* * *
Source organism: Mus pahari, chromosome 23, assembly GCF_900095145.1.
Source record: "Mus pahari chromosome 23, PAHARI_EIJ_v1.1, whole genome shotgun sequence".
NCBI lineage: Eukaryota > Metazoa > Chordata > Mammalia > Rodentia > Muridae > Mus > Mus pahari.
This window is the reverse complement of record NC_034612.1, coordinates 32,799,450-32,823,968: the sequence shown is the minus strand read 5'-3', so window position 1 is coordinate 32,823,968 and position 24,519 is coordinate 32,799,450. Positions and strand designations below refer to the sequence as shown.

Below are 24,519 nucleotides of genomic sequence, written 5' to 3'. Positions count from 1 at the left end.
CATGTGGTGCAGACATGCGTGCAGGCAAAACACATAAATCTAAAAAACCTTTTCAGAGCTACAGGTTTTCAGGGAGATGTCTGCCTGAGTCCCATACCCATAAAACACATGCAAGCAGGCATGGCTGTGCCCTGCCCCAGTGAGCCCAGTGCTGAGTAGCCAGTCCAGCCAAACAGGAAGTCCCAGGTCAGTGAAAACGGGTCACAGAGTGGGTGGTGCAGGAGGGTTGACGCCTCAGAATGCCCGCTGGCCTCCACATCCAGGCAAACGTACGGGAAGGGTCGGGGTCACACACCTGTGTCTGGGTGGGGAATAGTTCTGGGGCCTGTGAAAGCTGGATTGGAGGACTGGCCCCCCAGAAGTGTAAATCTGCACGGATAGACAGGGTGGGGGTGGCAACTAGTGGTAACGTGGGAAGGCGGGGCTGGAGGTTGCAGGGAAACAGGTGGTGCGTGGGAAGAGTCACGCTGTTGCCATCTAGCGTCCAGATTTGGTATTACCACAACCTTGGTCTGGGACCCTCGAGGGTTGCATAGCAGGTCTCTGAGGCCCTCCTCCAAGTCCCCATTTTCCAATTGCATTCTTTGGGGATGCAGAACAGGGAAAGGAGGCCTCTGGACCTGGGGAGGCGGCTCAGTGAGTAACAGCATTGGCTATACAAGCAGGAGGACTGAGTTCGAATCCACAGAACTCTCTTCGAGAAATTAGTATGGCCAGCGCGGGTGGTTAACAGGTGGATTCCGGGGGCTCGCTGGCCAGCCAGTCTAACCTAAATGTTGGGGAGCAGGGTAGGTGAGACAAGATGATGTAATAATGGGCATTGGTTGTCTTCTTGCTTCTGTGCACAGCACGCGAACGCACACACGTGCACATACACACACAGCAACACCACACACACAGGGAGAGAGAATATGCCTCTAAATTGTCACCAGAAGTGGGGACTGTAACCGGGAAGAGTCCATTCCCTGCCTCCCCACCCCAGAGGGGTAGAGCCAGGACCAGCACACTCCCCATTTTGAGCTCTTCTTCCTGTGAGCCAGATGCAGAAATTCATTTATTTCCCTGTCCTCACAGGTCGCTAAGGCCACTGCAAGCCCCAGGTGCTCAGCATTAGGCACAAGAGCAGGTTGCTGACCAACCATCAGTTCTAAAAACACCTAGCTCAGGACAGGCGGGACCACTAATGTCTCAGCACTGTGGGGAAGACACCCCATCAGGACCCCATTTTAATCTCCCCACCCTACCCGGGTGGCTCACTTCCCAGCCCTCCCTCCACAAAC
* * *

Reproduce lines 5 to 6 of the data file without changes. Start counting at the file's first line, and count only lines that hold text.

Below are 24,519 nucleotides of genomic sequence, written 5' to 3'. Positions count from 1 at the left end.
CATGTGGTGCAGACATGCGTGCAGGCAAAACACATAAATCTAAAAAACCTTTTCAGAGCTACAGGTTTTCAGGGAGATGTCTGCCTGAGTCCCATACCCATAAAACACATGCAAGCAGGCATGGCTGTGCCCTGCCCCAGTGAGCCCAGTGCTGAGTAGCCAGTCCAGCCAAACAGGAAGTCCCAGGTCAGTGAAAACGGGTCACAGAGTGGGTGGTGCAGGAGGGTTGACGCCTCAGAATGCCCGCTGGCCTCCACATCCAGGCAAACGTACGGGAAGGGTCGGGGTCACACACCTGTGTCTGGGTGGGGAATAGTTCTGGGGCCTGTGAAAGCTGGATTGGAGGACTGGCCCCCCAGAAGTGTAAATCTGCACGGATAGACAGGGTGGGGGTGGCAACTAGTGGTAACGTGGGAAGGCGGGGCTGGAGGTTGCAGGGAAACAGGTGGTGCGTGGGAAGAGTCACGCTGTTGCCATCTAGCGTCCAGATTTGGTATTACCACAACCTTGGTCTGGGACCCTCGAGGGTTGCATAGCAGGTCTCTGAGGCCCTCCTCCAAGTCCCCATTTTCCAATTGCATTCTTTGGGGATGCAGAACAGGGAAAGGAGGCCTCTGGACCTGGGGAGGCGGCTCAGTGAGTAACAGCATTGGCTATACAAGCAGGAGGACTGAGTTCGAATCCACAGAACTCTCTTCGAGAAATTAGTATGGCCAGCGCGGGTGGTTAACAGGTGGATTCCGGGGGCTCGCTGGCCAGCCAGTCTAACCTAAATGTTGGGGAGCAGGGTAGGTGAGACAAGATGATGTAATAATGGGCATTGGTTGTCTTCTTGCTTCTGTGCACAGCACGCGAACGCACACACGTGCACATACACACACAGCAACACCACACACACAGGGAGAGAGAATATGCCTCTAAATTGTCACCAGAAGTGGGGACTGTAACCGGGAAGAGTCCATTCCCTGCCTCCCCACCCCAGAGGGGTAGAGCCAGGACCAGCACACTCCCCATTTTGAGCTCTTCTTCCTGTGAGCCAGATGCAGAAATTCATTTATTTCCCTGTCCTCACAGGTCGCTAAGGCCACTGCAAGCCCCAGGTGCTCAGCATTAGGCACAAGAGCAGGTTGCTGACCAACCATCAGTTCTAAAAACACCTAGCTCAGGACAGGCGGGACCACTAATGTCTCAGCACTGTGGGGAAGACACCCCATCAGGACCCCATTTTAATCTCCCCACCCTACCCGGGTGGCTCACTTCCCAGCCCTCCCTCCACAAAC